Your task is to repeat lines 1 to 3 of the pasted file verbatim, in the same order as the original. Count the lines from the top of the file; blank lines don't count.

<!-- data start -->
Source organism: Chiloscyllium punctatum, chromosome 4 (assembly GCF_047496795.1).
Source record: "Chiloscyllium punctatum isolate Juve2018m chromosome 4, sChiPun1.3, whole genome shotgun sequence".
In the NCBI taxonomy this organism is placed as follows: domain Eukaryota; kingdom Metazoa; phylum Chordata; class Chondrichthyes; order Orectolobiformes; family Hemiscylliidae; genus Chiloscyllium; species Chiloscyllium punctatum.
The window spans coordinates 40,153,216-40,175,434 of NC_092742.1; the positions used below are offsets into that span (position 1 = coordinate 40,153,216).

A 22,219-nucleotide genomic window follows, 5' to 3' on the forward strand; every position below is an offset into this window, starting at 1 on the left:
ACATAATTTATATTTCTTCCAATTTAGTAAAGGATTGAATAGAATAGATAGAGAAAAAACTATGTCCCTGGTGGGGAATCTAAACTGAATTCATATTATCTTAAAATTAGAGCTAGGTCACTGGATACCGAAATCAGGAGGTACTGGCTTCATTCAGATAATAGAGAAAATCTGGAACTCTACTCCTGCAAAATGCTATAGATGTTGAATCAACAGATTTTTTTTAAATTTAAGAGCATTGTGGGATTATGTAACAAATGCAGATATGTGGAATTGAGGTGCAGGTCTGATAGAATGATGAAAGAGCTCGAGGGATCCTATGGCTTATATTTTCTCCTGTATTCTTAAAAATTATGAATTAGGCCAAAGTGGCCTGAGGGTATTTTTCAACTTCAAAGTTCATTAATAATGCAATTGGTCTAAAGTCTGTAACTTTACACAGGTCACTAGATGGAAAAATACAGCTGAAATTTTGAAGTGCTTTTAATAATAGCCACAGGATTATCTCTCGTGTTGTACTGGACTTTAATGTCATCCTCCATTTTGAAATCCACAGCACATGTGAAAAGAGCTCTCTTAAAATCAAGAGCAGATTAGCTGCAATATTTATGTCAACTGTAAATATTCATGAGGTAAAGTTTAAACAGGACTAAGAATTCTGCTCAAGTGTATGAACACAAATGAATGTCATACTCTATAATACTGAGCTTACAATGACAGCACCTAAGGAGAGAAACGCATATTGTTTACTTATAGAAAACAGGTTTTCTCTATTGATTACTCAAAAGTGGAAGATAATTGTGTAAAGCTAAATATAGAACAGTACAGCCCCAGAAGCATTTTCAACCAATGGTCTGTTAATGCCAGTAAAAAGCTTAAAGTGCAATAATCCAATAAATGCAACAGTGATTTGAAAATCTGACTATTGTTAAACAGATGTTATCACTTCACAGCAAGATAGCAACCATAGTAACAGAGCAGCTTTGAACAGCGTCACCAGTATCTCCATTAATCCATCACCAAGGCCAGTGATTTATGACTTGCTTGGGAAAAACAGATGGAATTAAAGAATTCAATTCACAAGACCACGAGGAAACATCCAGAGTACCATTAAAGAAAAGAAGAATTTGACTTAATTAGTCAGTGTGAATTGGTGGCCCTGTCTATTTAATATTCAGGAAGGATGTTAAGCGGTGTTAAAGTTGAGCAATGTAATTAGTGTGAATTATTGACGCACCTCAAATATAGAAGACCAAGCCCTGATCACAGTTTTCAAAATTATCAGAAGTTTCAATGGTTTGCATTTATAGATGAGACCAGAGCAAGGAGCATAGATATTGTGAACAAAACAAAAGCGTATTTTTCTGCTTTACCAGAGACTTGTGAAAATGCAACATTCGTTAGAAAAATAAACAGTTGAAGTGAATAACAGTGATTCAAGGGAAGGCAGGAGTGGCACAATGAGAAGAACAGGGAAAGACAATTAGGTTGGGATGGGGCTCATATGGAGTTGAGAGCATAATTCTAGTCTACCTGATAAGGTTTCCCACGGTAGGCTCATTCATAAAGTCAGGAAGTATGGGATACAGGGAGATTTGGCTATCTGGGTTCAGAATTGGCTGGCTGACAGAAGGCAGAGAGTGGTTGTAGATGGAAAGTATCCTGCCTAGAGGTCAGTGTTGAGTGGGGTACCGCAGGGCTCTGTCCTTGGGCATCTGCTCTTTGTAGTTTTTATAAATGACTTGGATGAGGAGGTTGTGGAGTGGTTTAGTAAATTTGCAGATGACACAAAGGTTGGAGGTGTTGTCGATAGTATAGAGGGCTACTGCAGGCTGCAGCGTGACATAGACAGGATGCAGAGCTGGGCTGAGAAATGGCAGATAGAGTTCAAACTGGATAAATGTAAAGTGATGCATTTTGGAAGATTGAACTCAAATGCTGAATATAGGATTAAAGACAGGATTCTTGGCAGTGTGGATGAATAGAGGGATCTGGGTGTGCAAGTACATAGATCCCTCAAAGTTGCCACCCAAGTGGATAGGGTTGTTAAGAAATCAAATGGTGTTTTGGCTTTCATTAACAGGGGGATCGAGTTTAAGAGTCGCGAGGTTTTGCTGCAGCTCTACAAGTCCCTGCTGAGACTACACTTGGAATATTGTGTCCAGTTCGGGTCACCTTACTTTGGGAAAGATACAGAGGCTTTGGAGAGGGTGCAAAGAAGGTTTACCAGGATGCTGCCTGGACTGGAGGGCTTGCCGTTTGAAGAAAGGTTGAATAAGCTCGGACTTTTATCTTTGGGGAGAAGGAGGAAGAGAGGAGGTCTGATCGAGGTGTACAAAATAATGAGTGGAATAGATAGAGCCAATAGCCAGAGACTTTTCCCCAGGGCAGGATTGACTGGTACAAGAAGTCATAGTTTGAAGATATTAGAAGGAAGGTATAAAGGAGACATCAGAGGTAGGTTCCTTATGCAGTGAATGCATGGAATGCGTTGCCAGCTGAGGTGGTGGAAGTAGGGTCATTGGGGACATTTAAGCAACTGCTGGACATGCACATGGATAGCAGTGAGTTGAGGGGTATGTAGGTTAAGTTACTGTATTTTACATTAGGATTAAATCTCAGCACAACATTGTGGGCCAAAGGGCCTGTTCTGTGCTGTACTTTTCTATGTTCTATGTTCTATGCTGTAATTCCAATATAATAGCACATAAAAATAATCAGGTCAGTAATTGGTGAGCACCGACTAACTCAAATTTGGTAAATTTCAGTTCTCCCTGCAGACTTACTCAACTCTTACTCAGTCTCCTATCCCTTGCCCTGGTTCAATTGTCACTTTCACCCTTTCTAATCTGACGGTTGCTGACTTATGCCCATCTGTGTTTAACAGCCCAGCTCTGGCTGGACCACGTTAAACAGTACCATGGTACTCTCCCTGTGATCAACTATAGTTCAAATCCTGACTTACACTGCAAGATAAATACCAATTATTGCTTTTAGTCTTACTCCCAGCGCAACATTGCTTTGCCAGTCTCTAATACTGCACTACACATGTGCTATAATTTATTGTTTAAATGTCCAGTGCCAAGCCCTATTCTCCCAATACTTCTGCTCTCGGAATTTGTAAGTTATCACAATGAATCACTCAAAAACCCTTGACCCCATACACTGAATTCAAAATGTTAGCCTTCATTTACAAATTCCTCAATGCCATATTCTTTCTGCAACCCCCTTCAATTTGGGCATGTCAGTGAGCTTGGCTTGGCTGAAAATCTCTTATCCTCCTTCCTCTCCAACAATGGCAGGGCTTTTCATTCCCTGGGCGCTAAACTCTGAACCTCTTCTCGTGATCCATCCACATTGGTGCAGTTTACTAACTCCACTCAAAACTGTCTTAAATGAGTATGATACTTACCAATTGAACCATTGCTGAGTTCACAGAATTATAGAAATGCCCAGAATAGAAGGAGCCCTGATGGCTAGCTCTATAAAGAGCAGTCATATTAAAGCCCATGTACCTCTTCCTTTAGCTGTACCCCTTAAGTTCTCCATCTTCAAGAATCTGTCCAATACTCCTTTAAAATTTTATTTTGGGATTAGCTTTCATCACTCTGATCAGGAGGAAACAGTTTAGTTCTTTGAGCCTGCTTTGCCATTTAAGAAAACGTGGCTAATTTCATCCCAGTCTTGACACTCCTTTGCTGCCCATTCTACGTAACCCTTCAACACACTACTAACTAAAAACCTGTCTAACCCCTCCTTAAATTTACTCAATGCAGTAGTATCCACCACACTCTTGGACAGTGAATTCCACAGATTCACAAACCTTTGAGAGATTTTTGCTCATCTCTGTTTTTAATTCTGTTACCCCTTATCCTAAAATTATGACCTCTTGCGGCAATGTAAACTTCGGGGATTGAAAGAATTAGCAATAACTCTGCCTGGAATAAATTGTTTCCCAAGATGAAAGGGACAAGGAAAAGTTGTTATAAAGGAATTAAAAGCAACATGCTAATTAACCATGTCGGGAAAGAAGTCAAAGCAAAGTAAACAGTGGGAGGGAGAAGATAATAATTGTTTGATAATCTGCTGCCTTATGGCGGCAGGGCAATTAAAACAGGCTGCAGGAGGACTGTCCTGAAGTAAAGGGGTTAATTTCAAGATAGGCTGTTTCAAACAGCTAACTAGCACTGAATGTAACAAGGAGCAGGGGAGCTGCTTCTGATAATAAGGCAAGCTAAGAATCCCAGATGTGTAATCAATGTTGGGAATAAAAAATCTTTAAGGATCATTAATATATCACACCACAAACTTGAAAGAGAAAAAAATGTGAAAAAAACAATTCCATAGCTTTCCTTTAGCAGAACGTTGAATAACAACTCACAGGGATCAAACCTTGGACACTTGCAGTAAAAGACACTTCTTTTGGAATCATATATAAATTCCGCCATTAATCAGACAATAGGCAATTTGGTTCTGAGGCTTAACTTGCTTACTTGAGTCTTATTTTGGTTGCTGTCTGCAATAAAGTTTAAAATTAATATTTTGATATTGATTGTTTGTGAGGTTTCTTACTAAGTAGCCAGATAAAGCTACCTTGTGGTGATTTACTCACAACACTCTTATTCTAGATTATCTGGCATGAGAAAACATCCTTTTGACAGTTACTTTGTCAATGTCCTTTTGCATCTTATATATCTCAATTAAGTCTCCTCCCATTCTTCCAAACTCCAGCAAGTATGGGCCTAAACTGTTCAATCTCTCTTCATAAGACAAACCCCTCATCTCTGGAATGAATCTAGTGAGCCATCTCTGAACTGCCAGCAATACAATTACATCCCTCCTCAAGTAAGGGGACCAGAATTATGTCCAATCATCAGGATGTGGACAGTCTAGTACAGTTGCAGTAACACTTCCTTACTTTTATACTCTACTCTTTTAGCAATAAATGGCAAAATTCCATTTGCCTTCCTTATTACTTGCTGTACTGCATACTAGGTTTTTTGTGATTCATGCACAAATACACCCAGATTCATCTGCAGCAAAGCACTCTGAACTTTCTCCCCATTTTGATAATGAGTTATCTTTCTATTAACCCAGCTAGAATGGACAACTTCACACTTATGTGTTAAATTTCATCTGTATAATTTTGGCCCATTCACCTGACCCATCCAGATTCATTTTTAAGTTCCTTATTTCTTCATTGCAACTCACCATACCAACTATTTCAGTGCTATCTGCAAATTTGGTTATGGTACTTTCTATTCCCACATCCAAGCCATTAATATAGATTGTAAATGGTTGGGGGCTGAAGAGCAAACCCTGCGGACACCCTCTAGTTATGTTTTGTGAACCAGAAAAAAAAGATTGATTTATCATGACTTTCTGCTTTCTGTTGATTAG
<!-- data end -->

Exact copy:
Source organism: Chiloscyllium punctatum, chromosome 4 (assembly GCF_047496795.1).
Source record: "Chiloscyllium punctatum isolate Juve2018m chromosome 4, sChiPun1.3, whole genome shotgun sequence".
In the NCBI taxonomy this organism is placed as follows: domain Eukaryota; kingdom Metazoa; phylum Chordata; class Chondrichthyes; order Orectolobiformes; family Hemiscylliidae; genus Chiloscyllium; species Chiloscyllium punctatum.